Bad Reputation?Photo by Blake Wisz on Unsplash
Before you make a purchase, do you read the reviews? I know I do. So, having a good reputation in business works the same way. People want to do business with "good" companies. Your brand is only as good as people perceive it to be. Charitable giving is an easy way to let the world know what you care about and that you are willing to put skin in the game to make a change for the better. A 2018 study found 88% of Americans say they would buy products from a company leading with purpose. Add that to the fact that millennials now have disposable income and massive buying power. People, especially millennials, care about what they support with their money. Brand loyalty is harder to come by these days but, it can be won through impactful purchasing when you build a relationship with your customers. Champion a cause that people care about and there is a pretty good chance your giving efforts can generate both revenue and goodwill.
Tax DeductionsPhoto by Jon Tyson on Unsplash
This one is pretty straightforward. As a small business owner, I hear a collective "Yes please!" when it comes to tax deductions. Typically an LLC can deduct up to 50% of adjusted gross income, but be sure to consult your tax professional regarding your specific situation and the organization you choose to donate to.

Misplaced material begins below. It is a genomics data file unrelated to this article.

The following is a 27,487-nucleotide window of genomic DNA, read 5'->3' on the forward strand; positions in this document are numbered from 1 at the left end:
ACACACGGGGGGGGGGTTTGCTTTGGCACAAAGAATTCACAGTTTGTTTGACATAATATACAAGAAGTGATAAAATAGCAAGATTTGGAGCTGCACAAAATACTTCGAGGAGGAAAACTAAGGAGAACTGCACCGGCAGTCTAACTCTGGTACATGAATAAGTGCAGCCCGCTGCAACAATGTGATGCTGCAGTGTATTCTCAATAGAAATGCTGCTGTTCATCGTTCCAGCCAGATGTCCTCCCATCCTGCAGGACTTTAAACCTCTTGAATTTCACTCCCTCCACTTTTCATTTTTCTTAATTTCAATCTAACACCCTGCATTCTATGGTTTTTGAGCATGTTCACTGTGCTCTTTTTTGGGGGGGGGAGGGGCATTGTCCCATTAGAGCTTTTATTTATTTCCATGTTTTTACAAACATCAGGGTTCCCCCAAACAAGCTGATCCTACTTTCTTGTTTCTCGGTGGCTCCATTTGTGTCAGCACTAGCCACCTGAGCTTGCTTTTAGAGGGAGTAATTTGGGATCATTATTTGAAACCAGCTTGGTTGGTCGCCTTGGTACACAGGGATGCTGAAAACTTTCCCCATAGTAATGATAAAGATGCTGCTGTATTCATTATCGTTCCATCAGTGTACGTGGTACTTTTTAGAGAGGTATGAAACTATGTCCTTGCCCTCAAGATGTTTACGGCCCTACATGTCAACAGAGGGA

Give StrategicallyPhoto by Nathan Lemon on Unsplash
Most businesses get requests for donations to various charities pretty regularly. This kind of piecemeal giving is fine, but will probably never be more than one-directional. To truly maximize your efforts, you need to be strategic in how you give.
Finding a cause that will align with your company values or goals is a great place to start. Cisco is a good example of strategic giving on a large scale. Cisco created a free educational program to train high school students to be computer network administrators. This did two things: it gave job opportunities to high school graduates and helped the company alleviate a potential growth constraint.
For small businesses, and smaller budgets, it might require a bit more work to find strategic charitable alignment but it is worth taking the time to do. And the beauty of aligning your giving with your brand is that you can decide to do whatever you want—start your own foundation, simply give to a nonprofit, or even volunteer your time. The possibilities are practically endless.